6. Mortgage Commitment The mortgage commitment is a written letter from your lender verifying your ability to purchase the house financially and that the home you are going to buy has been sufficiently appraised to the value of the loan. This is a very important date in the process that cannot be overlooked. If this date passes without receiving the letter or extending the date and you are then unable to secure a satisfactory mortgage, you can lose all of your escrow deposit money. It’s also important to note, that this letter does not guarantee the funds will be there for you on closing day. Banks are very careful when they loan money and want to make sure at the time of delivery, you are still employed and haven’t in some way adversely effected your credit. Banks have been known to call your workplace the day of closing to verify employment, so please, until you have the keys, be very nice to your boss!  This is also a good place to re-emphasize the power of a good pre-approval. Goes without saying that the more information your lender gets upfront means a lesser chance there will be obstacles to overcome once the transaction is underway. The information you provide has to reviewed and verified. Much easier and much less nerve-wracking when not operating under a deadline.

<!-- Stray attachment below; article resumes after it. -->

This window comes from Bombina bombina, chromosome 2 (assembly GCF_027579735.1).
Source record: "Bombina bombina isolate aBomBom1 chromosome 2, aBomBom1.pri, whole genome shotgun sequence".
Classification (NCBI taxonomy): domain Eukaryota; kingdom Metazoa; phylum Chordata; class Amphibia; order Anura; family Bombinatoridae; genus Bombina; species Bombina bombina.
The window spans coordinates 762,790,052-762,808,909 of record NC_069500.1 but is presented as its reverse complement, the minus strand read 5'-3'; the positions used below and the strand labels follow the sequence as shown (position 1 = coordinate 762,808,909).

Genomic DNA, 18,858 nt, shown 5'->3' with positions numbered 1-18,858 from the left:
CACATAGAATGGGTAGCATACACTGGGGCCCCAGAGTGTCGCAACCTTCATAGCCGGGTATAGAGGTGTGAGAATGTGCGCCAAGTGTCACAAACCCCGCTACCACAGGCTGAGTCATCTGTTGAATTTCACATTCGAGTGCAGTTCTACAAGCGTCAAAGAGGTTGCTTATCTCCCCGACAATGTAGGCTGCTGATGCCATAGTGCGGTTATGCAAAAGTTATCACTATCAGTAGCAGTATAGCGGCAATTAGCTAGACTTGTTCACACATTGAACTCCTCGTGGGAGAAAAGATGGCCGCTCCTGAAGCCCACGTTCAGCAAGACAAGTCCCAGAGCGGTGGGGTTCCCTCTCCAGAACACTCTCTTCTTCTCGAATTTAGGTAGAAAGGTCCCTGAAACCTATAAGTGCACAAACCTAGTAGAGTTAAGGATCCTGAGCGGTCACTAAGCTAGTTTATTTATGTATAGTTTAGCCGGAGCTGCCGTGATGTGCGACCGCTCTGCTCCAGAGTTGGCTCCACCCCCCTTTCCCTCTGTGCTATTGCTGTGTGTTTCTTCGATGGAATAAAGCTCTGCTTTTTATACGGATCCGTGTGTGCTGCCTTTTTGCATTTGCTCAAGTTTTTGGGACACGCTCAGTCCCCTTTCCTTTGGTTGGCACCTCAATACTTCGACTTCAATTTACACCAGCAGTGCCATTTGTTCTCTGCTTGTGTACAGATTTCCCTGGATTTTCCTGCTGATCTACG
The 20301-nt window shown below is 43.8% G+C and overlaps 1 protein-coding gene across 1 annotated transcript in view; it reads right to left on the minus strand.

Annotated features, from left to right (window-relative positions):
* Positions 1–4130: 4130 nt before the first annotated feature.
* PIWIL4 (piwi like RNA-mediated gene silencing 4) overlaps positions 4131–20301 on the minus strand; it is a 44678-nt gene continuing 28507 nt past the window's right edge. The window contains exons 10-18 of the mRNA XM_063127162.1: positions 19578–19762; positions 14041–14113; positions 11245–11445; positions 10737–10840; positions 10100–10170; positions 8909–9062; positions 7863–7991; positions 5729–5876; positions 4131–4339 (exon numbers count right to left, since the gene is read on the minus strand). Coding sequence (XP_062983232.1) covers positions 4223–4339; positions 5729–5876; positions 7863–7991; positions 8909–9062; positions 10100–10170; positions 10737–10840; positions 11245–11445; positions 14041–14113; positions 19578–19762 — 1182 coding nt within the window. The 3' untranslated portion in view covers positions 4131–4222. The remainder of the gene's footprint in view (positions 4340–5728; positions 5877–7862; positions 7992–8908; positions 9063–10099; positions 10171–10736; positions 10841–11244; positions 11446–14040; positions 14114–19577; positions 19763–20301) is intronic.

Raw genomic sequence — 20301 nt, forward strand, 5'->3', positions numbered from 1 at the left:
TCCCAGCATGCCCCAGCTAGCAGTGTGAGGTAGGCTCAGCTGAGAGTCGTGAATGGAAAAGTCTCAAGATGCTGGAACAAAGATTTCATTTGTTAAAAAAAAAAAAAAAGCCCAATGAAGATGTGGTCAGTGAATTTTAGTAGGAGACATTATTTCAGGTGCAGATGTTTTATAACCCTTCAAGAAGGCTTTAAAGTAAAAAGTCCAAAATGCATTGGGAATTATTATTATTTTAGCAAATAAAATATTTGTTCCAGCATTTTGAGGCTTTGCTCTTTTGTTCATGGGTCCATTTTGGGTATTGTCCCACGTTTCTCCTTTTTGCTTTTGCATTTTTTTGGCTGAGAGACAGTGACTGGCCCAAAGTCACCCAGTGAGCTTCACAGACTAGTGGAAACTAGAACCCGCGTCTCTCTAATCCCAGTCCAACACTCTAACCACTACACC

7. Closing Finally, the big day! Hopefully, everything has been finalized, but here’s a few things to remember: -It’s customary to have a final walk-thru of the property within 24 hours of closing to make sure your new home is in proper condition. All items belonging to the seller unless otherwise specified (washer. dryer, etc.) should be removed and the home itself left ‘broom-cleaned’. -Closing will generally occur at the registry of deeds in the county the home is located in. Sometimes they are held at the lender’s attorney’s office. -Bring two forms of I.D. with you -If you need to bring funds with you for closing costs, down payment, etc., they should be in the form of cashier’s check. Unfortunately, exact closing costs are not always known until the day of close, so be prepared to go to the bank first thing in the morning. -Take a deep breath and relax! The day can seem overwhelming with the big stack of papers sitting in front of you waiting for your signature. Honestly, it’s not that bad and the whole process usually only takes about an hour. -After everything is signed it still has to be recorded at the registry, but within a couple hours you should be ready and able to move right in.